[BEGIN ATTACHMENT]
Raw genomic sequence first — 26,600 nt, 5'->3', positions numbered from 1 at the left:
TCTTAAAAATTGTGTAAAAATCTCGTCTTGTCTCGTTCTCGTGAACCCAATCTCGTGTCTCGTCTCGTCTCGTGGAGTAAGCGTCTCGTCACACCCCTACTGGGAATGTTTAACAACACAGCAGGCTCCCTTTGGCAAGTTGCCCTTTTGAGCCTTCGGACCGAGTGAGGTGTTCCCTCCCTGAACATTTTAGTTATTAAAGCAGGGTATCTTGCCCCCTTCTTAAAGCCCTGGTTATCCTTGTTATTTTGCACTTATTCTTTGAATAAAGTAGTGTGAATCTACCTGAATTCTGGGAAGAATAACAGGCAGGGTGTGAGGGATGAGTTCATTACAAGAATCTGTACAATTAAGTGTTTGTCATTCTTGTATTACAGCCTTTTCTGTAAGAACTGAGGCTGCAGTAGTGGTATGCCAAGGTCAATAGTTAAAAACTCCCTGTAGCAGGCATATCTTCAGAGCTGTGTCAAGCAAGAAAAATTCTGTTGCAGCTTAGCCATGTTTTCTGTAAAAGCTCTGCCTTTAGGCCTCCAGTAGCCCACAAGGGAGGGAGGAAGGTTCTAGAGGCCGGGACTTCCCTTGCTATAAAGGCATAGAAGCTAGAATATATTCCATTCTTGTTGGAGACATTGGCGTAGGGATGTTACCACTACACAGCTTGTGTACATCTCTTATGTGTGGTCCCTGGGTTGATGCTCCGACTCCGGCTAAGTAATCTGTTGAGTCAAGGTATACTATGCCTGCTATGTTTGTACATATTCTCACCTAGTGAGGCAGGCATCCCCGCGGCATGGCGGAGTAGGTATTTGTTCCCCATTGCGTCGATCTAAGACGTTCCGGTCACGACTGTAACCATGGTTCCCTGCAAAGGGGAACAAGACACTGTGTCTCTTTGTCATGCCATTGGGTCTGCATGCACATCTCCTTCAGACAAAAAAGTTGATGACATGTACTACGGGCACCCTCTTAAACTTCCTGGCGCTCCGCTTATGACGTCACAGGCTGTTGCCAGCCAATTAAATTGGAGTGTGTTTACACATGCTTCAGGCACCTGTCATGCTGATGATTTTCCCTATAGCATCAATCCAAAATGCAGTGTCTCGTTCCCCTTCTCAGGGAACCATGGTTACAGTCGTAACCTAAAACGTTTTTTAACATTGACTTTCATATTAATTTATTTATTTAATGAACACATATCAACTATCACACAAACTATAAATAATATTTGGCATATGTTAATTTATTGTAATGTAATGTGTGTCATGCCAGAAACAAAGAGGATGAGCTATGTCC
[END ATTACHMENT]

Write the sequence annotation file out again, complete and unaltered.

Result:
Raw genomic sequence first — 26,600 nt, 5'->3', positions numbered from 1 at the left:
TCTTAAAAATTGTGTAAAAATCTCGTCTTGTCTCGTTCTCGTGAACCCAATCTCGTGTCTCGTCTCGTCTCGTGGAGTAAGCGTCTCGTCACACCCCTACTGGGAATGTTTAACAACACAGCAGGCTCCCTTTGGCAAGTTGCCCTTTTGAGCCTTCGGACCGAGTGAGGTGTTCCCTCCCTGAACATTTTAGTTATTAAAGCAGGGTATCTTGCCCCCTTCTTAAAGCCCTGGTTATCCTTGTTATTTTGCACTTATTCTTTGAATAAAGTAGTGTGAATCTACCTGAATTCTGGGAAGAATAACAGGCAGGGTGTGAGGGATGAGTTCATTACAAGAATCTGTACAATTAAGTGTTTGTCATTCTTGTATTACAGCCTTTTCTGTAAGAACTGAGGCTGCAGTAGTGGTATGCCAAGGTCAATAGTTAAAAACTCCCTGTAGCAGGCATATCTTCAGAGCTGTGTCAAGCAAGAAAAATTCTGTTGCAGCTTAGCCATGTTTTCTGTAAAAGCTCTGCCTTTAGGCCTCCAGTAGCCCACAAGGGAGGGAGGAAGGTTCTAGAGGCCGGGACTTCCCTTGCTATAAAGGCATAGAAGCTAGAATATATTCCATTCTTGTTGGAGACATTGGCGTAGGGATGTTACCACTACACAGCTTGTGTACATCTCTTATGTGTGGTCCCTGGGTTGATGCTCCGACTCCGGCTAAGTAATCTGTTGAGTCAAGGTATACTATGCCTGCTATGTTTGTACATATTCTCACCTAGTGAGGCAGGCATCCCCGCGGCATGGCGGAGTAGGTATTTGTTCCCCATTGCGTCGATCTAAGACGTTCCGGTCACGACTGTAACCATGGTTCCCTGCAAAGGGGAACAAGACACTGTGTCTCTTTGTCATGCCATTGGGTCTGCATGCACATCTCCTTCAGACAAAAAAGTTGATGACATGTACTACGGGCACCCTCTTAAACTTCCTGGCGCTCCGCTTATGACGTCACAGGCTGTTGCCAGCCAATTAAATTGGAGTGTGTTTACACATGCTTCAGGCACCTGTCATGCTGATGATTTTCCCTATAGCATCAATCCAAAATGCAGTGTCTCGTTCCCCTTCTCAGGGAACCATGGTTACAGTCGTAACCTAAAACGTTTTTTAACATTGACTTTCATATTAATTTATTTATTTAATGAACACATATCAACTATCACACAAACTATAAATAATATTTGGCATATGTTAATTTATTGTAATGTAATGTGTGTCATGCCAGAAACAAAGAGGATGAGCTATGTCC